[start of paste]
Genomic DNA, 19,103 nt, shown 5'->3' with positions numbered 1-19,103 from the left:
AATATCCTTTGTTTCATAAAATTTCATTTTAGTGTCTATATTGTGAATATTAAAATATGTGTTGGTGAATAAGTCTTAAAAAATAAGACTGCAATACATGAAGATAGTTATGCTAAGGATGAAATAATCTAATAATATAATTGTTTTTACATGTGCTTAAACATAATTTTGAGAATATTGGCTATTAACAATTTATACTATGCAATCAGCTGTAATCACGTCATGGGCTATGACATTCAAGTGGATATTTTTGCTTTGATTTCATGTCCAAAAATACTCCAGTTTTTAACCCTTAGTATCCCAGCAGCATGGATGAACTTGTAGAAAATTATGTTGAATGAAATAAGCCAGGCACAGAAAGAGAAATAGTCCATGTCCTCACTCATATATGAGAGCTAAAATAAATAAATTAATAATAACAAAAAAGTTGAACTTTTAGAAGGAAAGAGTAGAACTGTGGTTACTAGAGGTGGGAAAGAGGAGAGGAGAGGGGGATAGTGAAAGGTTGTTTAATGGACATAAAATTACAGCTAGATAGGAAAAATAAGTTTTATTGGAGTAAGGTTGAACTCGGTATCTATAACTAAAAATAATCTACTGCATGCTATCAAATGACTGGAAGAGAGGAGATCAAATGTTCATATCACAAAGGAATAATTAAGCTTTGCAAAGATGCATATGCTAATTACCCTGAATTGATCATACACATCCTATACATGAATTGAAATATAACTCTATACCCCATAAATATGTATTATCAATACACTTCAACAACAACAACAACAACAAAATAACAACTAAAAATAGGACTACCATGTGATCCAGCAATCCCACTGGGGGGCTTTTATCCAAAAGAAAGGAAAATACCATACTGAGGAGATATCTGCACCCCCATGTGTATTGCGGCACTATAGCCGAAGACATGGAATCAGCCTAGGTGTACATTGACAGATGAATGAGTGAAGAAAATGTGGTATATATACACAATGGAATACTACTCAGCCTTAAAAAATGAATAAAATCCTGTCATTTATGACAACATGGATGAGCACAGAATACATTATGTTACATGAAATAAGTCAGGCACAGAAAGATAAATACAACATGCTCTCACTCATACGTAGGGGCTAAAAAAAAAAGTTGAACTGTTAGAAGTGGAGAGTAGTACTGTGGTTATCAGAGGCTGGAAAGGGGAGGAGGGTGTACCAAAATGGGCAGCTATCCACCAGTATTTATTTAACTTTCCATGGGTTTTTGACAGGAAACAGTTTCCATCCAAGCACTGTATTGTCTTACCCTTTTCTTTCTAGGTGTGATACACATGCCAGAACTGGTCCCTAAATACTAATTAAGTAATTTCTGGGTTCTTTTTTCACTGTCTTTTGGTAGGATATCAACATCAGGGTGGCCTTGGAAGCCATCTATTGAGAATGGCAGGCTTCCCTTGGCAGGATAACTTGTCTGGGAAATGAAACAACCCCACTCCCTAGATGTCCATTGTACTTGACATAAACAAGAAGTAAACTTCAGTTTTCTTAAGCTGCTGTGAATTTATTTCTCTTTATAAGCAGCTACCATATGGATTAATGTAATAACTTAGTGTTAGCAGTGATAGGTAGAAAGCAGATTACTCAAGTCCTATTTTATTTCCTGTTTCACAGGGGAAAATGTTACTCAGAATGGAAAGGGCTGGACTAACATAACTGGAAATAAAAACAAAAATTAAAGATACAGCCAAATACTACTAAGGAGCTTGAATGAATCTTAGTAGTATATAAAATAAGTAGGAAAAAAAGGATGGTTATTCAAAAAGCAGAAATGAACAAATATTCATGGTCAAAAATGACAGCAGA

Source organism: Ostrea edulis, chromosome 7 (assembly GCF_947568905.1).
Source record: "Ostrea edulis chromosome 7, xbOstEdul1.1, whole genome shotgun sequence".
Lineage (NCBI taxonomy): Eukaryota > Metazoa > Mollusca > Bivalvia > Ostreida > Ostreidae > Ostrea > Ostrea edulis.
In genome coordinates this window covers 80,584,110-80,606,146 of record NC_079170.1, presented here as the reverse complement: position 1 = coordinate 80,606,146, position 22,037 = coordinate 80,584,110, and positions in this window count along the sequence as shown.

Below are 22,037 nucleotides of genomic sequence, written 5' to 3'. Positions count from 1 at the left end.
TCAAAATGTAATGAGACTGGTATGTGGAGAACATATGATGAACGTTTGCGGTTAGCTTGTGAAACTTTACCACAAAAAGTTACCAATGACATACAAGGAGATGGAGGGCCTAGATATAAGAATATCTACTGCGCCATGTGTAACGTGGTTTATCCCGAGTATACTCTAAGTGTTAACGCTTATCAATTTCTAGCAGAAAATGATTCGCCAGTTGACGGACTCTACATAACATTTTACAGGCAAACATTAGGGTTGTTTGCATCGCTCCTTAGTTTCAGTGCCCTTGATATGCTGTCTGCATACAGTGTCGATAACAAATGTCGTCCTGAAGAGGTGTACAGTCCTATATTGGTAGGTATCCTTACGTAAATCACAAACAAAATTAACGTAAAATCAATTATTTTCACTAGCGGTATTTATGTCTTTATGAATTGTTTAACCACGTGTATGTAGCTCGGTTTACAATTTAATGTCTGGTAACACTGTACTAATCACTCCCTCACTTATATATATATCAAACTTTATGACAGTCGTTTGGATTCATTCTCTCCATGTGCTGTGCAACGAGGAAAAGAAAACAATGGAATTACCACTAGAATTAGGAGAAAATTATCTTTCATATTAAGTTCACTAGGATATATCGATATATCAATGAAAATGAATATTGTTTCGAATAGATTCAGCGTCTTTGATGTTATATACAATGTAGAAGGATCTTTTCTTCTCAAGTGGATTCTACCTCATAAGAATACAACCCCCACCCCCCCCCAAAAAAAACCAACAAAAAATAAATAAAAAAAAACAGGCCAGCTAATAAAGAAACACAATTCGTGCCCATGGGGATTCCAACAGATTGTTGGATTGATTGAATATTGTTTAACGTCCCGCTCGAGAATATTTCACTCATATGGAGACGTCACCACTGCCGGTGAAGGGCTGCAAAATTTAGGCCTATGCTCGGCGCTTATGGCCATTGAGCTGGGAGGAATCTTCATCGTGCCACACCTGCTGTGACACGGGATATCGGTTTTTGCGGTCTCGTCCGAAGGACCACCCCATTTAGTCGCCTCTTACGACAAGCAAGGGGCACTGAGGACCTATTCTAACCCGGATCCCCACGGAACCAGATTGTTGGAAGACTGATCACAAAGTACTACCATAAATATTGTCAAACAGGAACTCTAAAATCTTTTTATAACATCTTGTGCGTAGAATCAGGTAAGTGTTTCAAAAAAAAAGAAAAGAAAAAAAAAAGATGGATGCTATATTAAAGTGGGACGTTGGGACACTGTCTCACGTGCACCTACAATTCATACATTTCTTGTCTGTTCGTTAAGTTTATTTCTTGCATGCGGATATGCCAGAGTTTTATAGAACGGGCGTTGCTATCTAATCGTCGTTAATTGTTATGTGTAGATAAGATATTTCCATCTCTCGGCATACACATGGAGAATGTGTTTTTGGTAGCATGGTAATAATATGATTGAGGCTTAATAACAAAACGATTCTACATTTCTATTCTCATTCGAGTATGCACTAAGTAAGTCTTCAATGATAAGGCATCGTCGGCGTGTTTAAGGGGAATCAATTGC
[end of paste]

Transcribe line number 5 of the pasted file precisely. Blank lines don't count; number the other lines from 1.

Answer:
Lineage (NCBI taxonomy): Eukaryota > Metazoa > Mollusca > Bivalvia > Ostreida > Ostreidae > Ostrea > Ostrea edulis.